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By Julie Myers Wood, President Immigration and Customs Solutions, LLC
Julie Myers Wood, former Assistant Secretary running U.S. Immigration and Customs Enforcement, analyzes the U.S. District Court decision (2010 U.S. Dist. LEXIS 75558) enjoining parts of the controversial new Arizona immigration law (S.B. 1070, amended by H.B. 2162), based on her experience as the head of ICE for nearly three years. She also has been a prosecutor and worked in several other government positions, all of which give her special insight in this area.
"On July 28, 2010, U.S. District Judge Susan R. Bolton issued a widely awaited opinion in United States v. Arizona, granting in part the motion of the United States for a preliminary injunction preventing enforcement of Arizona's immigration enforcement law Senate Bill 1070," writes Julie Myers Wood. "Although there are some provisions in the law that were not preliminarily enjoined, the court's opinion has been widely viewed as a substantial victory for those who sought to stop enforcement of S.B. 1070. The opinion provides the framework for the long and expensive legal fight over the Bill, sets the stage for the primary arguments on appeal, and provides ammunition to supporters and opponents of S.B.1070."
"The first line of Judge Bolton's opinion makes clear that the current federal resources devoted to interior and border enforcement are grossly inadequate to combat the 'rampant illegal immigration, escalating drug and human trafficking crimes, and serious public safety concerns' in Arizona. The court treats these problems as settled fact, not requiring a citation of any kind," states the author. "While this is no surprise to the people of Arizona, Judge Bolton's judicial acknowledgment of the problem makes it even more significant and makes the part of her decision to prevent Arizona from enforcing some portions of S.B.1070 based on federal preemption even more troubling. For although the opinion makes clear that federal resources are insufficient, the United States insists on assuming the entire responsibility to address illegal immigration. Accordingly, as a policy matter, what are the citizens of Arizona left with? Simply a declaration on the part of the United States that Arizona's expressed needs are not 'federal priorities,' but that Arizona is powerless to address the rampant illegal immigration and associated criminal activity in the state."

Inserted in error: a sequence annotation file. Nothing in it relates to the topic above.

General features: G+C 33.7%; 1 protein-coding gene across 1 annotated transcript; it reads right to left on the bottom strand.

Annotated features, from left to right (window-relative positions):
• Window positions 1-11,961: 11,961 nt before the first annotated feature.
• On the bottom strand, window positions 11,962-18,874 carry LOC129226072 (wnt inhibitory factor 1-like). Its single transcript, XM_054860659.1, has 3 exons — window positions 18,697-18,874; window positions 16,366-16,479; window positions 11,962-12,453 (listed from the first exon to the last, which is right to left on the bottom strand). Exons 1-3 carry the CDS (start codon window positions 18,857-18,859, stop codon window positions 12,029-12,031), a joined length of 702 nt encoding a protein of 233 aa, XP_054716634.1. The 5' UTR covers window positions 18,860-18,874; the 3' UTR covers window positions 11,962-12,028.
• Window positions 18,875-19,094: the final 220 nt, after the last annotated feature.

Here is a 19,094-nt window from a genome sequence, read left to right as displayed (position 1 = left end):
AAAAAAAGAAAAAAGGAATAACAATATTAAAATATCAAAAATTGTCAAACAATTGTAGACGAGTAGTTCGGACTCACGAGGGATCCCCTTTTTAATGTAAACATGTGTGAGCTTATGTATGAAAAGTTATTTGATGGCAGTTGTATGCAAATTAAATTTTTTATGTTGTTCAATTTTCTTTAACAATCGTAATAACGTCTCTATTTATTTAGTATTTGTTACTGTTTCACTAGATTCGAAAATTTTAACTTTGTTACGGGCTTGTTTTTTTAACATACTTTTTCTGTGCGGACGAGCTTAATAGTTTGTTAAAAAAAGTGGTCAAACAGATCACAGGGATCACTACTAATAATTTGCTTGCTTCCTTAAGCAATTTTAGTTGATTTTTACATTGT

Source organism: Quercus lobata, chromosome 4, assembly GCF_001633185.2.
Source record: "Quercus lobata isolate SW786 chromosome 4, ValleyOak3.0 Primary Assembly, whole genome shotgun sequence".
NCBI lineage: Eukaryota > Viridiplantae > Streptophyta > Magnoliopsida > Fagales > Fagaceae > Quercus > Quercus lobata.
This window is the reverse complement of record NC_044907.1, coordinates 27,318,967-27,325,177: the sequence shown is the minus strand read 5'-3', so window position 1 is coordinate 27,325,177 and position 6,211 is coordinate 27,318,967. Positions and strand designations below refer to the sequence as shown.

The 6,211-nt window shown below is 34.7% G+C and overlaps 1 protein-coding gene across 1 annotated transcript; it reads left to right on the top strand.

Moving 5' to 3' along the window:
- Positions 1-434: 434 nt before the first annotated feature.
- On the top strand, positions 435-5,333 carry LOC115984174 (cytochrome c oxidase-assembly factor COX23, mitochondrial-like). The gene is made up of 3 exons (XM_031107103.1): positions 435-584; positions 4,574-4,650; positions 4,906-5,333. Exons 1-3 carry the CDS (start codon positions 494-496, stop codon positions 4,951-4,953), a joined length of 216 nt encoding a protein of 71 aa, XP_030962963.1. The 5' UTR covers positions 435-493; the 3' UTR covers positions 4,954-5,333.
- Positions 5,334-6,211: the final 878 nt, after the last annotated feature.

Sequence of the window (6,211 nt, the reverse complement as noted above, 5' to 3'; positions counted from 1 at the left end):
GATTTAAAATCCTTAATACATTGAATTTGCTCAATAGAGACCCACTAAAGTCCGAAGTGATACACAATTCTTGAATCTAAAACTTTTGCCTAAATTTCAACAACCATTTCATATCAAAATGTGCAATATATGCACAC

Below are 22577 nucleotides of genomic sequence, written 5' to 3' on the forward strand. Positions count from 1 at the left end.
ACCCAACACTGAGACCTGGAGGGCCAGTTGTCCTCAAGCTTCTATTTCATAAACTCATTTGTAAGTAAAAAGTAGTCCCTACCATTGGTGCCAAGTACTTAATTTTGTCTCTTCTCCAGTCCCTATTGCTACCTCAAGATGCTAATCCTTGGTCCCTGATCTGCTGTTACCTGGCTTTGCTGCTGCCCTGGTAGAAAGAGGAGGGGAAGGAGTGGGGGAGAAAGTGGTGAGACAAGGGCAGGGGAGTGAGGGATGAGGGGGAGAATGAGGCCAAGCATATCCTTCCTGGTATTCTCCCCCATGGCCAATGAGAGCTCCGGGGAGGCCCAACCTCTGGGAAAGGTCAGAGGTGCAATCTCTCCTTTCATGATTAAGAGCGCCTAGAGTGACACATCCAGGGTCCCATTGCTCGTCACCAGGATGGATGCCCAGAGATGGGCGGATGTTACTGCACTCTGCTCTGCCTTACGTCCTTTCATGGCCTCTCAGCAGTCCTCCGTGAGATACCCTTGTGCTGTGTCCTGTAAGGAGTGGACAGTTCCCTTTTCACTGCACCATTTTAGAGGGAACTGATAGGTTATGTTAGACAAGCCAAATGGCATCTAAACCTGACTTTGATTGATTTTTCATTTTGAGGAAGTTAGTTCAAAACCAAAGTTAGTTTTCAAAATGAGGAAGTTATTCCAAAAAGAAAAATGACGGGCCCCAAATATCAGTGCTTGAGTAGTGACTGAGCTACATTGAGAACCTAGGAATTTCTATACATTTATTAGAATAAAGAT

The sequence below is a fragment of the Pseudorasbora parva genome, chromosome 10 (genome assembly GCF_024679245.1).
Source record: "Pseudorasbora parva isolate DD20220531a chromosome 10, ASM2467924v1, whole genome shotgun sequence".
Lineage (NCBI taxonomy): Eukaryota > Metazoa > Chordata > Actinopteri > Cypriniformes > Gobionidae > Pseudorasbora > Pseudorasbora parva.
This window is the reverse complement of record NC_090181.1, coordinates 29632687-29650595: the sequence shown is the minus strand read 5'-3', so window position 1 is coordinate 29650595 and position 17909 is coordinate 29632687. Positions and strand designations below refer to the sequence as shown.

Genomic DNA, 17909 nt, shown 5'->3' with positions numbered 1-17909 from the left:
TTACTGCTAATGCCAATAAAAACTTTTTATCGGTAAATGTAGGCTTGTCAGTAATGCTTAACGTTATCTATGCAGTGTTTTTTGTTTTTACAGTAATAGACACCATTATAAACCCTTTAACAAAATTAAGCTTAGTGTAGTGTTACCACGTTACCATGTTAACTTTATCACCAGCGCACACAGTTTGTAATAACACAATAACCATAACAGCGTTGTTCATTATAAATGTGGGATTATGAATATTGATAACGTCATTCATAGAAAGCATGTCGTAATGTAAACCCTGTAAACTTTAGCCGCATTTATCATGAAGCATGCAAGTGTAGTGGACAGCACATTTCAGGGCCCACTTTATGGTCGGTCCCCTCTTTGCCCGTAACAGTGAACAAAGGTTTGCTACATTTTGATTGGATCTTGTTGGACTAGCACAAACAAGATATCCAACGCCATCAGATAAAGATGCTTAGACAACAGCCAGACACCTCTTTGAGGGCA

"At the beginning of her analysis, Judge Bolton declined to consider enjoining S.B. 1070 in its entirety," explains Julie Myers Wood. "Instead, after first discussing the severability provision in S.B. 1070, the court stated that it was required to proceed with a provision-by-provision analysis of S.B. 1070 and evaluate the constitutionality of each provision therein. This provision-by-provision approach should be helpful to Arizona on appeal, as it highlights some of the inconsistencies in the court's reasoning."
Julie Myers Wood is the president of Immigration and Customs Solutions, LLC (http://www.iandcsolutions.com/). Prior to founding the company, Ms. Wood served as Assistant Secretary (head) of U.S. Immigration and Customs Enforcement for nearly three years. In this role, she led the largest investigative component of the Department of Homeland Security and the second-largest investigative agency in the federal government, with more than 17,000 employees and an annual budget of more than $5 billion.
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